This million-selling South Korean sensation is finally coming to the UK. Unravelling gender discrimination on a personal and universal level, Kim Jiyoung, Born 1982 follows a young women whose life is utterly ordinary, yet unsettlingly nightmarish. The litany of injustices Kim Jiyoung faces has already galvanised Korean readers, and is set to be equally provocative for British readers.
Is an ideal partner just like you, or the polar opposite? Nick Hornby investigates in this new book about opposites attracting. The About A Boy author brings warmth, wit and plenty of fresh comedy to an age-old debate around dating.
The Lido was the surprise feel-good read of summer 2018, and now Libby Page is back to warm hearts with another story about the local community coming together. With a keen sense of London's eccentric characters, The 24-Hour Café follows waitresses Hannah and Mona as they work up the courage to follow their dreams.
The writer behind cult hit My Year of Rest and Relaxation returns with ‘a novel of haunting metaphysical suspense’. Unreliable narration, a macabre mystery and a sinister secret unravel in this tricksy story about an elderly woman who finds a strange handwritten note hidden in the woods.
Sophie Mackintosh follows the feminist dystopia of her Man Booker nominated debut The Water Cure with an equally surreal story about motherhood, patriarchal oppression and free will. Blue Ticket takes us to a world where women are arbitrarily sorted into mothers or childless.
Elena Ferrante, the reclusive author behind the My Brilliant Friend series, takes us back to Naples in her long-awaited new book, The Lying Life of Adults. It follows Giovanna from pretty child to gawky teenager, charting the betrayals and disappointments of growing up in a divided city.
Peep Show star Robert Webb proved his literary chops with surprise sensation How to be a Boy. Now he turns his talents to fiction with a novel about a widow who gets the chance to re-live her life, fall in love with her husband all over again and maybe even save his life this time around.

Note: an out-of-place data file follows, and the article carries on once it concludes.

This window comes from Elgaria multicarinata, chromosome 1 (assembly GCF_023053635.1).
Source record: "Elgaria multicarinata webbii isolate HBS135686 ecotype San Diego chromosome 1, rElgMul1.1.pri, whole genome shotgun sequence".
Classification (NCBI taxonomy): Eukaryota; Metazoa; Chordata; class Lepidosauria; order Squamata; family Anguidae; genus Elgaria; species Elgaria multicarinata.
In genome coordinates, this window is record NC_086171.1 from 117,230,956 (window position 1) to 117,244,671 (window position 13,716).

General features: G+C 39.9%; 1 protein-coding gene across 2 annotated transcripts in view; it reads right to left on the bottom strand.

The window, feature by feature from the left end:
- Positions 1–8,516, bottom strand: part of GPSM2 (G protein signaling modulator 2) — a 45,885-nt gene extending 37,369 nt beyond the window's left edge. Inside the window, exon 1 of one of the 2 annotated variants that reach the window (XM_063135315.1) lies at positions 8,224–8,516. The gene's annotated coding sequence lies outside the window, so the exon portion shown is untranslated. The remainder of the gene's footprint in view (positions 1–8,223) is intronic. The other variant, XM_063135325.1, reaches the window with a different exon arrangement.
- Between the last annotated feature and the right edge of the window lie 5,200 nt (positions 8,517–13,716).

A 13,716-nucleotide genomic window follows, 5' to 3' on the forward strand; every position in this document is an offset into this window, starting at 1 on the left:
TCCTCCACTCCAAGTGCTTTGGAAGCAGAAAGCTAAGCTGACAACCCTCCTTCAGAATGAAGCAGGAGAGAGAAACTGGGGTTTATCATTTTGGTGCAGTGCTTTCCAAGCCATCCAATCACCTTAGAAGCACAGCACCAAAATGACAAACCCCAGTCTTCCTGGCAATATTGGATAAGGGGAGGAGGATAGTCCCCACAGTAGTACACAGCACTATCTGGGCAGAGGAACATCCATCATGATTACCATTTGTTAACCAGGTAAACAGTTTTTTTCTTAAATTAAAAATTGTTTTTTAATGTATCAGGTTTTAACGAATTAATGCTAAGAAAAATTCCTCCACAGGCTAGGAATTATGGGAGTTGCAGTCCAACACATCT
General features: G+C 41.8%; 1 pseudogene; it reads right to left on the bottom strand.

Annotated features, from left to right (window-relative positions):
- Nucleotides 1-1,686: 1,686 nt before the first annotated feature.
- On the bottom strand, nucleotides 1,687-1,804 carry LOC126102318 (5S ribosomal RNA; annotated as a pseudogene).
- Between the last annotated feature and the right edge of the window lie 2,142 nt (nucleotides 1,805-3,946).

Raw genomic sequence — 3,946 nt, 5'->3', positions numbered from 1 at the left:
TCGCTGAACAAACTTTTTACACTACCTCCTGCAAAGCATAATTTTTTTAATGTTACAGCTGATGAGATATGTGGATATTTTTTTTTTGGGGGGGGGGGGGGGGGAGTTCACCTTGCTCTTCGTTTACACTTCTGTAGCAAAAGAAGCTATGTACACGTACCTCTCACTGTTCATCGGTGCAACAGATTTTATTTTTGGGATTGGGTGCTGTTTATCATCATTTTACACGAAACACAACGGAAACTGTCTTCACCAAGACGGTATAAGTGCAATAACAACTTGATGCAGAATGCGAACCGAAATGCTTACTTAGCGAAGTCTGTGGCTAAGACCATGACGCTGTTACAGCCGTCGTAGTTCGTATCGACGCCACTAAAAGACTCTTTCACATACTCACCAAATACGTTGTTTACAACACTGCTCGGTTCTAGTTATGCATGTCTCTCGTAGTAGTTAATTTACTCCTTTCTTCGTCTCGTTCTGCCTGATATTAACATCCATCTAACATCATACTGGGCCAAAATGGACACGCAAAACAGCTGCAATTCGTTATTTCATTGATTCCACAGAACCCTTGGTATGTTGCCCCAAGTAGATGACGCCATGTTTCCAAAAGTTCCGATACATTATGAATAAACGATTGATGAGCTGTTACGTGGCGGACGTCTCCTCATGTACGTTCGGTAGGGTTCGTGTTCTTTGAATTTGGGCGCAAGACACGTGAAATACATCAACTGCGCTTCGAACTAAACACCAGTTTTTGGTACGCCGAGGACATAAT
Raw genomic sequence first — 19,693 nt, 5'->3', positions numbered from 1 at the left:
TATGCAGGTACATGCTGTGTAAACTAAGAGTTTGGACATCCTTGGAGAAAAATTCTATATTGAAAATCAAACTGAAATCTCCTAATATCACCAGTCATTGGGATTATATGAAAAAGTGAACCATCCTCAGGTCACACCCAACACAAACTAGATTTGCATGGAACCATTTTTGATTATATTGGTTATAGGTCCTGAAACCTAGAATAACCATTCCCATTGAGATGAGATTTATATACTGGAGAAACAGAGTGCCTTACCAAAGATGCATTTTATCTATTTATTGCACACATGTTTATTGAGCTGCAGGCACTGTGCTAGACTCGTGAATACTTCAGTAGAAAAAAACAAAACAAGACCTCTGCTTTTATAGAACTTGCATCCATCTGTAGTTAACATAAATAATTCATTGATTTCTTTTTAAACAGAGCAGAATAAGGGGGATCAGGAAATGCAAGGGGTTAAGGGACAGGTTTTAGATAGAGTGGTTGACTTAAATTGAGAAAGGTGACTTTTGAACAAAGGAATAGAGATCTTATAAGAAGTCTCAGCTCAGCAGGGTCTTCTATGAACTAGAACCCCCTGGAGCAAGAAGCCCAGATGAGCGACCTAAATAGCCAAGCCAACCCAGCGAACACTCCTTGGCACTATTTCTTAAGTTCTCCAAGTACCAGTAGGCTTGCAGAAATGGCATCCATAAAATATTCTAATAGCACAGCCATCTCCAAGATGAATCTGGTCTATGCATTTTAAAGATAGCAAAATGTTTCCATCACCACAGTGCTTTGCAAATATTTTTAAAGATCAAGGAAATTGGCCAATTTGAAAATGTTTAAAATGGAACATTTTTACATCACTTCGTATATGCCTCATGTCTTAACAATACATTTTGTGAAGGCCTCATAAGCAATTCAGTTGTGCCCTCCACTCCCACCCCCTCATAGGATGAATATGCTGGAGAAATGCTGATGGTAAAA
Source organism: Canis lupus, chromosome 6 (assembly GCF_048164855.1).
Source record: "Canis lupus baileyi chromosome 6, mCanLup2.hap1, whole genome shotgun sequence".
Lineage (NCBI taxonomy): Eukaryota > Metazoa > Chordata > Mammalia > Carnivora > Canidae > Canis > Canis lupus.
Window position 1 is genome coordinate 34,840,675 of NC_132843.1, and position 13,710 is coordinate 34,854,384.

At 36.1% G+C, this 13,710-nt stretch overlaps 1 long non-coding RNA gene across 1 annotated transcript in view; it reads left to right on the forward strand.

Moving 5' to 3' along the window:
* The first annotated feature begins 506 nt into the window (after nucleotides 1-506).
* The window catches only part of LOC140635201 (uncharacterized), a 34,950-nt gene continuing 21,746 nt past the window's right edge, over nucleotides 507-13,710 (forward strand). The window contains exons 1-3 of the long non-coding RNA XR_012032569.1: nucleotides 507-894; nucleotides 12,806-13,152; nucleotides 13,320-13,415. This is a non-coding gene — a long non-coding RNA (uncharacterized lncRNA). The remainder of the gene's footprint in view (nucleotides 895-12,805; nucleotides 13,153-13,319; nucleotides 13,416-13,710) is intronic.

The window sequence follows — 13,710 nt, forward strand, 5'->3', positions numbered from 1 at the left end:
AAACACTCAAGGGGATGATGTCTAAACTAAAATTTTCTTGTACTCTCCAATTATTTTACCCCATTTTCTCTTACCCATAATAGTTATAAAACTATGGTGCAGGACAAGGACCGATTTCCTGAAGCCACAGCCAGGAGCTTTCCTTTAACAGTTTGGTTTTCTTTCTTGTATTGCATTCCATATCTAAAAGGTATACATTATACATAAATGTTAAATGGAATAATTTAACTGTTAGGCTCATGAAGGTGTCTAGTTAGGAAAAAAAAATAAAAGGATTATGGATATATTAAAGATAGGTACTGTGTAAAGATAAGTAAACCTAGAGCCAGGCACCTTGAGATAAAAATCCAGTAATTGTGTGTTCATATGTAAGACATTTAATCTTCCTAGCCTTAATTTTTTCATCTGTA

Lionel Shriver satirises the contemporary cult of exercise in this playful and insightful story of a sedentary 60-year-old man's sudden obsession with extreme sport. Shriver delights in skewering the fads we are all familiar with, as fitness breeds narcissism and healthy pursuits become dangerous.
When lonely widow Ada advertises herself as ‘Rent a Granny’ she ends up meeting a young student called Eliza. This piquant story of an unlikely bond across different generations is the debut novel from journalist and cartoonist Leaf Arbuthnot.
Prolific, prize-winning author Graham Swift takes to 1959, where the theatre at the end of Brighton Pier is hosting a dazzling summer season. Following the dramas on stage and off, this short but stunning story melds together magic and showbiz to explore what it means to be human.
Pioneer of the multi-hyphenate working method and mouthpiece for millennial women Emma Gannon ventures into fiction with debut novel Olive. Tackling life’s expectations, obstacles and milestones, it follows a strong-minded woman who becomes increasingly isolated as her friends all drift towards marriage and motherhood. Olive is sure she doesn’t want children, but is she missing out on too much?